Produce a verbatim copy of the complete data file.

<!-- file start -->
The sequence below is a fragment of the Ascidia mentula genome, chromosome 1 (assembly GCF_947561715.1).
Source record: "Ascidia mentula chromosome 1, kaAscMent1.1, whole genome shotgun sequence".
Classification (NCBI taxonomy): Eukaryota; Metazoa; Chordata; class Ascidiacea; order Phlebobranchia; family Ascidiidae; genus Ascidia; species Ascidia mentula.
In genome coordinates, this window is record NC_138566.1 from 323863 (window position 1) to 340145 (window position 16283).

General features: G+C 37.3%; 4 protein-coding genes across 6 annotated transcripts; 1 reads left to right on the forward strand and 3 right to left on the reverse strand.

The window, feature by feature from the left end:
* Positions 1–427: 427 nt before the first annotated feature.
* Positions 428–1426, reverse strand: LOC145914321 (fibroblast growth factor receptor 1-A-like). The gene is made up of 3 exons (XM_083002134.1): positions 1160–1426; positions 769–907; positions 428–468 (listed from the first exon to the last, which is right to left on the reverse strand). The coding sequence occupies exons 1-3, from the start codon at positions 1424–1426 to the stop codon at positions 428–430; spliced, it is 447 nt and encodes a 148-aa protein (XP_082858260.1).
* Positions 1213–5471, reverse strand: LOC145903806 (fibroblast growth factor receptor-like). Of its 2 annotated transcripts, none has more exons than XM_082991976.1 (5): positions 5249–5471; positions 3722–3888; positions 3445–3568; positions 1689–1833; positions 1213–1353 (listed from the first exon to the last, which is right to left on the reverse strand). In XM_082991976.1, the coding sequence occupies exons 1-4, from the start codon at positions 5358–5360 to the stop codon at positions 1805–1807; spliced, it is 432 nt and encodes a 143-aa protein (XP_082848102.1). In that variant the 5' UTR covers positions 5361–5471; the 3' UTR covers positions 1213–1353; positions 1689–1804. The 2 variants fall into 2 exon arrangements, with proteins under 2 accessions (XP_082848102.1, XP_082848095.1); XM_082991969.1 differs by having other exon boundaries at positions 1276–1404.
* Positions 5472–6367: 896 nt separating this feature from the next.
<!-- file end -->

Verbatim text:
The sequence below is a fragment of the Ascidia mentula genome, chromosome 1 (assembly GCF_947561715.1).
Source record: "Ascidia mentula chromosome 1, kaAscMent1.1, whole genome shotgun sequence".
Classification (NCBI taxonomy): Eukaryota; Metazoa; Chordata; class Ascidiacea; order Phlebobranchia; family Ascidiidae; genus Ascidia; species Ascidia mentula.
In genome coordinates, this window is record NC_138566.1 from 323863 (window position 1) to 340145 (window position 16283).

General features: G+C 37.3%; 4 protein-coding genes across 6 annotated transcripts; 1 reads left to right on the forward strand and 3 right to left on the reverse strand.

The window, feature by feature from the left end:
* Positions 1–427: 427 nt before the first annotated feature.
* Positions 428–1426, reverse strand: LOC145914321 (fibroblast growth factor receptor 1-A-like). The gene is made up of 3 exons (XM_083002134.1): positions 1160–1426; positions 769–907; positions 428–468 (listed from the first exon to the last, which is right to left on the reverse strand). The coding sequence occupies exons 1-3, from the start codon at positions 1424–1426 to the stop codon at positions 428–430; spliced, it is 447 nt and encodes a 148-aa protein (XP_082858260.1).
* Positions 1213–5471, reverse strand: LOC145903806 (fibroblast growth factor receptor-like). Of its 2 annotated transcripts, none has more exons than XM_082991976.1 (5): positions 5249–5471; positions 3722–3888; positions 3445–3568; positions 1689–1833; positions 1213–1353 (listed from the first exon to the last, which is right to left on the reverse strand). In XM_082991976.1, the coding sequence occupies exons 1-4, from the start codon at positions 5358–5360 to the stop codon at positions 1805–1807; spliced, it is 432 nt and encodes a 143-aa protein (XP_082848102.1). In that variant the 5' UTR covers positions 5361–5471; the 3' UTR covers positions 1213–1353; positions 1689–1804. The 2 variants fall into 2 exon arrangements, with proteins under 2 accessions (XP_082848102.1, XP_082848095.1); XM_082991969.1 differs by having other exon boundaries at positions 1276–1404.
* Positions 5472–6367: 896 nt separating this feature from the next.